This month at a press conference in Paris, plans were unveiled for the world’s first “space nation.” A “space nation” is an unrestricted, free society, not ruled by politics or economics, that values humanity with knowledge, intelligence and science. Decisions are purely based on science. Scientists from around the world are able to work together independent and pursue unrestricted research.

Ashurbeyli Asgardia
Dr. Igor Ashurbeyli at the Paris conference

This isn’t science fiction, but reality.

Dr. Igor Ashurbeyli, founder of the Vienna-based Aerospace International Research Center and Chairman of UNESCO’s “Science of Space” committee, is founder of Asgardia Space, the first “space nation.” He says,

The essence of Asgardia is Peace in Space, and the prevention of Earth’s conflicts being transferred into space.

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Asgardia as depicted in the film, Thor

The name Asgardia comes from the Norse mythology where it was a city in the sky ruled by Odin from Valhalla. The new nation’s goal is to create a “new framework and nationhood in space devoid of the restrictions of any government’s control. The project is being led by an international group of scientists and the public is being invited to participate.

The project plans on incorporating space forming nations with emerging economies (like Kenya) who are not part of the existing Outer Space Treaty. The treaty, an international agreement created during the Cold War in 1967, limits all space activity to be led by a nation state. Statistically, only 20 of 200 countries are part of this space law.The Asgardia project disagrees in that it views outer space as free from political boundaries, as belonging to all humankind.

Dr. Ashurbeyli says,

The project’s concept comprises three parts – philosophical, legal and scientific/technological. Asgardia is a fully-fledged and independent nation, and a future member of the United Nations – with all the attributes this status entails.

Professor Ram Jakhu, director of the Institute of Air and Space Law at McGill University in Montreal, Canada, addresses the issues of United Nations membership,

The (Asgardia) vision is very, very clear. This nation will do things to help protect the Earth and, secondly, it will be for exclusively peaceful purposes and also allowing access to developing countries that don’t have that (space access). So, if that is done, recognition will not be a major problem. If these four elements (territory, people, government and recognition) are achieved it will become a state and can apply for its membership in the United Nations.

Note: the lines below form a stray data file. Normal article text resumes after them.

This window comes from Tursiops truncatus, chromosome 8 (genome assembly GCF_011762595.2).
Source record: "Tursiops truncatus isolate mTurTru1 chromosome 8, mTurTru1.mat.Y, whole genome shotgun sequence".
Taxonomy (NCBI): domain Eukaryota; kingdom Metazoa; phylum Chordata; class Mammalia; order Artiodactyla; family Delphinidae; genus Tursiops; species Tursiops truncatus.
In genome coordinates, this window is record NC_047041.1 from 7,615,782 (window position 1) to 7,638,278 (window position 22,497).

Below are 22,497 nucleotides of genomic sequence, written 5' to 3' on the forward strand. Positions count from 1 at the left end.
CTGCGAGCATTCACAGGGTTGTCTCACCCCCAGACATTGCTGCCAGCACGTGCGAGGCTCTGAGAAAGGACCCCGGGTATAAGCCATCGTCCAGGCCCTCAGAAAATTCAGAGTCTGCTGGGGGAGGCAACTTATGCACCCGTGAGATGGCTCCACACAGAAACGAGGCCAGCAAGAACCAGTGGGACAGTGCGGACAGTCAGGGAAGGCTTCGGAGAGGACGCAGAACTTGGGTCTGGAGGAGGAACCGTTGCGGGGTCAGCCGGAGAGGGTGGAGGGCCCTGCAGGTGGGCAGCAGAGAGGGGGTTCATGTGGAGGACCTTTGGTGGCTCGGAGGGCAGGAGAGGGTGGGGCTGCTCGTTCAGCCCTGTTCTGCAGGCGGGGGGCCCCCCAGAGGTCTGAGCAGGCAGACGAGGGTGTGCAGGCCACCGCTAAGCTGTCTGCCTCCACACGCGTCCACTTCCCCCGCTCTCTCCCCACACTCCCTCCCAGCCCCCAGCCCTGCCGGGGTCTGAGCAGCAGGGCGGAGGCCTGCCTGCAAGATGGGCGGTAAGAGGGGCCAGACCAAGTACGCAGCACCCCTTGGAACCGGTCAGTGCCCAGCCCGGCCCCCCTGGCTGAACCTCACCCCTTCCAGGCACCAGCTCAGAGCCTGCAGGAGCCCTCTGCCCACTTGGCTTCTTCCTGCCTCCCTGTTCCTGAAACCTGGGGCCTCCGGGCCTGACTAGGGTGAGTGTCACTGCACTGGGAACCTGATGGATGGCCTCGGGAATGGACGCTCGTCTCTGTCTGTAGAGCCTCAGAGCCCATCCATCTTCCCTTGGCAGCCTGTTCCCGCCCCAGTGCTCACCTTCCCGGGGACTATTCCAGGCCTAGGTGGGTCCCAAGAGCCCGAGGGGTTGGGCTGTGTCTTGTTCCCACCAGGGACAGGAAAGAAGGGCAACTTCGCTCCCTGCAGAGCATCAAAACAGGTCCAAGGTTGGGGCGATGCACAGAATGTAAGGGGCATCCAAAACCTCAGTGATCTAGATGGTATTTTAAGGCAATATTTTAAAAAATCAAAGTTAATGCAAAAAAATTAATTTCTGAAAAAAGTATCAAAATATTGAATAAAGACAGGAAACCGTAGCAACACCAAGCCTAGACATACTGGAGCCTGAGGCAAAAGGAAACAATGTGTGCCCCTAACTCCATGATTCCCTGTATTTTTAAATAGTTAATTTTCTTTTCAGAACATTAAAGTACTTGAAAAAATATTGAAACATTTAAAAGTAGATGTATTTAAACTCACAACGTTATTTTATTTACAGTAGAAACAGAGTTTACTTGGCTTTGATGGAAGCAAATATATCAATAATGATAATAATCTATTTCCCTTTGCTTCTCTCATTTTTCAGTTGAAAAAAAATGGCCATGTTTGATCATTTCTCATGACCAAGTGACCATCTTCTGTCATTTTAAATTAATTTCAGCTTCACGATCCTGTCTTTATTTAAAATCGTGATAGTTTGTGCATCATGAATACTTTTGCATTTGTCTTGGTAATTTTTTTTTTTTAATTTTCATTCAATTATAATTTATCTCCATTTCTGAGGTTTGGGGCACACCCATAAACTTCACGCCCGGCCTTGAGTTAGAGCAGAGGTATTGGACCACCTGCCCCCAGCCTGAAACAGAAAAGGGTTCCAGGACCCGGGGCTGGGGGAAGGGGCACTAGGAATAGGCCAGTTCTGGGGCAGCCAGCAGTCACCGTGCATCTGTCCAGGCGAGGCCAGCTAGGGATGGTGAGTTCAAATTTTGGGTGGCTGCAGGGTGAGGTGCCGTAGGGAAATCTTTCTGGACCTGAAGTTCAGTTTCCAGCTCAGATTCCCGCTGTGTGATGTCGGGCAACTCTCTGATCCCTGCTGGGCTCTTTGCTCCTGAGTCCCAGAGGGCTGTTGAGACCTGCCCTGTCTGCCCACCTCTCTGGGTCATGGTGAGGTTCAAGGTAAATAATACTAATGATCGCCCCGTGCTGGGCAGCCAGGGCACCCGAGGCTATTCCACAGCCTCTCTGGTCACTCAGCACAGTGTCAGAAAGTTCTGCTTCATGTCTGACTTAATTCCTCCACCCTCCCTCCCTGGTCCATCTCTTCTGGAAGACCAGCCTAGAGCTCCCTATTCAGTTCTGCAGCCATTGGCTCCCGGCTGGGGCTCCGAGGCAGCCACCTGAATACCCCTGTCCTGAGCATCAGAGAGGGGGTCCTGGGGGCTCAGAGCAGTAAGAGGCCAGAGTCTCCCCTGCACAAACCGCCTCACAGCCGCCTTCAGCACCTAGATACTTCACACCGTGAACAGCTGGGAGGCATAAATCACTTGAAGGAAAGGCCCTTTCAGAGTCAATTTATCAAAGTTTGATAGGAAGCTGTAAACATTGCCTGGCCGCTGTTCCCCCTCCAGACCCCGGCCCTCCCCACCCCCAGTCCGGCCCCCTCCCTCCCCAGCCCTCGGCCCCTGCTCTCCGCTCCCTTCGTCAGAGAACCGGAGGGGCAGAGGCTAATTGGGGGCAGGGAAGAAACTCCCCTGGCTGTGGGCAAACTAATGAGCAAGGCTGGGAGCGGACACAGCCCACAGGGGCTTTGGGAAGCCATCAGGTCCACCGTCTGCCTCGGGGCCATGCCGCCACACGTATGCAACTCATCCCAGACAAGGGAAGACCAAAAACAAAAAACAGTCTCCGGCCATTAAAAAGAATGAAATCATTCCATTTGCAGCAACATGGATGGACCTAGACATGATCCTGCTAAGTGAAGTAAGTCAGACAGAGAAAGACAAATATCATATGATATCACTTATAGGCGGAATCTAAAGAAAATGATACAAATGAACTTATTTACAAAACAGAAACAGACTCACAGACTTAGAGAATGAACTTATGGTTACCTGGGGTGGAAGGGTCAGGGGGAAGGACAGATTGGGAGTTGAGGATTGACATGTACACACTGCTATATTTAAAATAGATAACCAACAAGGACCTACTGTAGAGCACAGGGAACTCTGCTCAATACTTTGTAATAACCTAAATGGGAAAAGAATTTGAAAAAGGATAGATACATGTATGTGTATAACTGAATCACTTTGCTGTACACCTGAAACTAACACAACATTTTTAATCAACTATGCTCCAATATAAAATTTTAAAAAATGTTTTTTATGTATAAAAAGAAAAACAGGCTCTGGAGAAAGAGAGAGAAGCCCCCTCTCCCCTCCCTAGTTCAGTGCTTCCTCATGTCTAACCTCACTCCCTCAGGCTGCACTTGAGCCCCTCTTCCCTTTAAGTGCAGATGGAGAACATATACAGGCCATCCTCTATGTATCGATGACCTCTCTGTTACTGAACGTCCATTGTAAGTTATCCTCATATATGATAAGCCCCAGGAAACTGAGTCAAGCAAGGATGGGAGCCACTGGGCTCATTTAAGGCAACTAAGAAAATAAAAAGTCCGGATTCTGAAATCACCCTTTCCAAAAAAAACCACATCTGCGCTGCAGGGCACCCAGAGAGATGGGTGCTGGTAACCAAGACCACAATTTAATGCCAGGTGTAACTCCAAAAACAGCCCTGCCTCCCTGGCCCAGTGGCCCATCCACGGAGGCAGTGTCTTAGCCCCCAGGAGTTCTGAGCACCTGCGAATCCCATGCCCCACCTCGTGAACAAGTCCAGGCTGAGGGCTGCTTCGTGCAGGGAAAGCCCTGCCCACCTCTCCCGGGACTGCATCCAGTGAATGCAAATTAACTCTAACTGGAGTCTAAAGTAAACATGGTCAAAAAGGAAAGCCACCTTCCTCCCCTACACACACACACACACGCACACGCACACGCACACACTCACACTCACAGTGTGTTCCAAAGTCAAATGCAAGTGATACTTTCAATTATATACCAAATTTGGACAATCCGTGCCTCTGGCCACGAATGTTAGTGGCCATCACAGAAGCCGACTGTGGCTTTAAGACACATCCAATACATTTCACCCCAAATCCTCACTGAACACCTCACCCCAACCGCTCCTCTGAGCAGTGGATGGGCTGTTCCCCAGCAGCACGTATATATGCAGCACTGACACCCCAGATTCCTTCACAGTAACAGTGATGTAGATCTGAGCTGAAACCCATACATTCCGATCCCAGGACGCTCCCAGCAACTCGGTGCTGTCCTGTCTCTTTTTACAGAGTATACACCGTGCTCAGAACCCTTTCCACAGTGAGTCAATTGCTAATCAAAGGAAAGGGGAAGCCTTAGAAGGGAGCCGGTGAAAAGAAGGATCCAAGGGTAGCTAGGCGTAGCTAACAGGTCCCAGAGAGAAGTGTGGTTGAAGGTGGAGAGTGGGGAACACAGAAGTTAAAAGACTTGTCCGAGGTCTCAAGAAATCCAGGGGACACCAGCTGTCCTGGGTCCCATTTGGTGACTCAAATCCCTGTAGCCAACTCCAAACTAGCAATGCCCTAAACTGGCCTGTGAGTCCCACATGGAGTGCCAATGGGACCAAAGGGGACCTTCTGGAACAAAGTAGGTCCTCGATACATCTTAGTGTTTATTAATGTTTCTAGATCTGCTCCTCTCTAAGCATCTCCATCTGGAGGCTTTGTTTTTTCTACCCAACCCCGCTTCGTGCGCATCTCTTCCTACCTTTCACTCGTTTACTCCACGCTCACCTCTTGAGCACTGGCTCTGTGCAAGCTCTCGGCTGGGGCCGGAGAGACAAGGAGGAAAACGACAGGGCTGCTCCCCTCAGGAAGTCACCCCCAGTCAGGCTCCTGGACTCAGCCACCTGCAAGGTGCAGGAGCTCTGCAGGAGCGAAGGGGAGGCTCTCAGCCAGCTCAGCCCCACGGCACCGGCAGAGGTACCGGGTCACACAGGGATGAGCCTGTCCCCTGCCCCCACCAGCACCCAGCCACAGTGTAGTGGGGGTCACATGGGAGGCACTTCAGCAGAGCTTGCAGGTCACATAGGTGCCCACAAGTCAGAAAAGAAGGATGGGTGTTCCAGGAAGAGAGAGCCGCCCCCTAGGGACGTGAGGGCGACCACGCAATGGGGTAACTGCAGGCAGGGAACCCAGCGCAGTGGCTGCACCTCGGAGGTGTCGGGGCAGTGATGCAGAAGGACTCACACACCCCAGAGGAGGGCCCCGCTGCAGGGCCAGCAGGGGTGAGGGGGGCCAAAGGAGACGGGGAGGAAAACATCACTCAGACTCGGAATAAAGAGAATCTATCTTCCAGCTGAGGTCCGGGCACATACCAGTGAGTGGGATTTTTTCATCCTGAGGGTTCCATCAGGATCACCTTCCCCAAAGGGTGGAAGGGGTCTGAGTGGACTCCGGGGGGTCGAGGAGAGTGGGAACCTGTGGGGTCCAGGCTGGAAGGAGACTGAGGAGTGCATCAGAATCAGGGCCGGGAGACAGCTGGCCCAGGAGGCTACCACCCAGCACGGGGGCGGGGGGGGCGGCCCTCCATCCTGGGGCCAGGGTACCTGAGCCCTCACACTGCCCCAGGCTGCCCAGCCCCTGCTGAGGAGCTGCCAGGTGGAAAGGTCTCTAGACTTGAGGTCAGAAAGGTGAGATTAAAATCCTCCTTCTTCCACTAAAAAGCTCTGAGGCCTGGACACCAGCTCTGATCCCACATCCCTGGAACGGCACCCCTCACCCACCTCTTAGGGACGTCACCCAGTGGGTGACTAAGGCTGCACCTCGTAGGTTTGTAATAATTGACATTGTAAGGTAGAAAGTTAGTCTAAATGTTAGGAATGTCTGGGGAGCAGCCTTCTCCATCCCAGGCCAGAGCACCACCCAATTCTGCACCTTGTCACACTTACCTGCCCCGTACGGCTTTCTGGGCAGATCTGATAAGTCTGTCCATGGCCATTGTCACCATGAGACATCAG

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Asgardia of the future

As of now, Asgardia hasn’t a physical presence (ie: territory). The goal is to eventually have a space station where citizens can live and work. It does, however have citizens and is seeking 100,000 to start. On its website, over 80,000 earthlings have applied. Applications will be reviewed, with those in the sciences given priority, before passports are distributed. A citizen of any country that allows dual citizenship may apply. The public is also encouraged to enter a competition to design the nation’s flag, insignia and to compose its national anthem. An application is on Asgardia’s website and those applying, it has said, will not be solicited for contributions.

The first step is to take place in 2017 with the launch of Asgardia’s first satellite. The goal is to build a protective shield to protect the earth and humankind from natural and manmade space debris. It is estimated that there are more than 20,000 traceable man-made space junk objects floating around that pose a danger to Earth in addition to solar flares and asteroids on a collision course. So far, the Asgardia project has been privately funded. Eventually, it may be crowdfunded.

Professor David Alexander, director of the Rice Space Institute at Rice University in Houston, Texas, says,

As low-Earth orbit becomes more accessible, what’s often called the “democratization” of space, a pathway is opening up to new ideas and approaches from a rich diversity of participants. The mission of Asgardia to create opportunities for broader access to space, enabling non-traditional space nations to realize their scientific aspirations is exciting.

Nancy Loyan Schuemann

Nancy Loyan Schuemann is a writer specializing in architecture, safes, profiles, histories and a multi-published fiction and non-fiction author and is Nailah, Middle Eastern dancer.

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